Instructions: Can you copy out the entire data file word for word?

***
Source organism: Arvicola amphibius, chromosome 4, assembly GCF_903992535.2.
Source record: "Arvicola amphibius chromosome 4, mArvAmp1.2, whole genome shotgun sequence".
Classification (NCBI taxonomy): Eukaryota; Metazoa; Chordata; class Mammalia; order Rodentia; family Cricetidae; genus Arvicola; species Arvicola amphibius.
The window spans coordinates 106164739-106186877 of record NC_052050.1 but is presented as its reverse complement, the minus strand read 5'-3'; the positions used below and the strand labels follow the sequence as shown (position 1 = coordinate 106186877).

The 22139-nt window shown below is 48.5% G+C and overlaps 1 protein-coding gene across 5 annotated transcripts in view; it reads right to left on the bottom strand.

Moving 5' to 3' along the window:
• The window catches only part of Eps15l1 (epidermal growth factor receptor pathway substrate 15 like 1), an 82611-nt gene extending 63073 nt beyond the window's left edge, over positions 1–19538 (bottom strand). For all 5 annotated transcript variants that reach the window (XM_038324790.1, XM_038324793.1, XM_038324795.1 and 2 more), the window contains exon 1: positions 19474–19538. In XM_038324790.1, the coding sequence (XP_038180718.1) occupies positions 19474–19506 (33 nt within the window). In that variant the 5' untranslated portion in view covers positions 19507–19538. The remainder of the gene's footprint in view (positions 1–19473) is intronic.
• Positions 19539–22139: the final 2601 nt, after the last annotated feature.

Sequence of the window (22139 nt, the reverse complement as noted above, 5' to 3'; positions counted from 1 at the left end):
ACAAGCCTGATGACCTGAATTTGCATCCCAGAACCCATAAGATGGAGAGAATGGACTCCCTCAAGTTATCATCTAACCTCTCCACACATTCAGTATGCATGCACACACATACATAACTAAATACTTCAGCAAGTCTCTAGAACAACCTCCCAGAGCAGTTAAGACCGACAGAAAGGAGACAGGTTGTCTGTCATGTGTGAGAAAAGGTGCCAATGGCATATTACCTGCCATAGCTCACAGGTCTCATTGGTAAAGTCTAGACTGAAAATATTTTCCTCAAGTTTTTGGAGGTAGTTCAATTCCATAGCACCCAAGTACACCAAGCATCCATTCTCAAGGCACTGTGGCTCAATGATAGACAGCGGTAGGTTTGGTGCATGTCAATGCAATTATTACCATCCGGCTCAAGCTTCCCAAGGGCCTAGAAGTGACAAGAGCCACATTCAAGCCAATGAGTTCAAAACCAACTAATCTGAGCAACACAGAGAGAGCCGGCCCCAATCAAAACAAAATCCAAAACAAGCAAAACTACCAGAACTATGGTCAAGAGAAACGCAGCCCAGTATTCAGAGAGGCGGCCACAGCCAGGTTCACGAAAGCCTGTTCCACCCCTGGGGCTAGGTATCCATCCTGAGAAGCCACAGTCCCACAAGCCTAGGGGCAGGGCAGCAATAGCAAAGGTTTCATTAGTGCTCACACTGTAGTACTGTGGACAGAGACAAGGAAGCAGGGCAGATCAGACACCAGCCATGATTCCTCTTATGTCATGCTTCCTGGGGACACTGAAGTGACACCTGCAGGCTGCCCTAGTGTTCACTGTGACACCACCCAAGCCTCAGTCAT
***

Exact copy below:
Source organism: Arvicola amphibius, chromosome 4, assembly GCF_903992535.2.
Source record: "Arvicola amphibius chromosome 4, mArvAmp1.2, whole genome shotgun sequence".
Classification (NCBI taxonomy): Eukaryota; Metazoa; Chordata; class Mammalia; order Rodentia; family Cricetidae; genus Arvicola; species Arvicola amphibius.
The window spans coordinates 106164739-106186877 of record NC_052050.1 but is presented as its reverse complement, the minus strand read 5'-3'; the positions used below and the strand labels follow the sequence as shown (position 1 = coordinate 106186877).

The 22139-nt window shown below is 48.5% G+C and overlaps 1 protein-coding gene across 5 annotated transcripts in view; it reads right to left on the bottom strand.

Moving 5' to 3' along the window:
• The window catches only part of Eps15l1 (epidermal growth factor receptor pathway substrate 15 like 1), an 82611-nt gene extending 63073 nt beyond the window's left edge, over positions 1–19538 (bottom strand). For all 5 annotated transcript variants that reach the window (XM_038324790.1, XM_038324793.1, XM_038324795.1 and 2 more), the window contains exon 1: positions 19474–19538. In XM_038324790.1, the coding sequence (XP_038180718.1) occupies positions 19474–19506 (33 nt within the window). In that variant the 5' untranslated portion in view covers positions 19507–19538. The remainder of the gene's footprint in view (positions 1–19473) is intronic.
• Positions 19539–22139: the final 2601 nt, after the last annotated feature.

Sequence of the window (22139 nt, the reverse complement as noted above, 5' to 3'; positions counted from 1 at the left end):
ACAAGCCTGATGACCTGAATTTGCATCCCAGAACCCATAAGATGGAGAGAATGGACTCCCTCAAGTTATCATCTAACCTCTCCACACATTCAGTATGCATGCACACACATACATAACTAAATACTTCAGCAAGTCTCTAGAACAACCTCCCAGAGCAGTTAAGACCGACAGAAAGGAGACAGGTTGTCTGTCATGTGTGAGAAAAGGTGCCAATGGCATATTACCTGCCATAGCTCACAGGTCTCATTGGTAAAGTCTAGACTGAAAATATTTTCCTCAAGTTTTTGGAGGTAGTTCAATTCCATAGCACCCAAGTACACCAAGCATCCATTCTCAAGGCACTGTGGCTCAATGATAGACAGCGGTAGGTTTGGTGCATGTCAATGCAATTATTACCATCCGGCTCAAGCTTCCCAAGGGCCTAGAAGTGACAAGAGCCACATTCAAGCCAATGAGTTCAAAACCAACTAATCTGAGCAACACAGAGAGAGCCGGCCCCAATCAAAACAAAATCCAAAACAAGCAAAACTACCAGAACTATGGTCAAGAGAAACGCAGCCCAGTATTCAGAGAGGCGGCCACAGCCAGGTTCACGAAAGCCTGTTCCACCCCTGGGGCTAGGTATCCATCCTGAGAAGCCACAGTCCCACAAGCCTAGGGGCAGGGCAGCAATAGCAAAGGTTTCATTAGTGCTCACACTGTAGTACTGTGGACAGAGACAAGGAAGCAGGGCAGATCAGACACCAGCCATGATTCCTCTTATGTCATGCTTCCTGGGGACACTGAAGTGACACCTGCAGGCTGCCCTAGTGTTCACTGTGACACCACCCAAGCCTCAGTCAT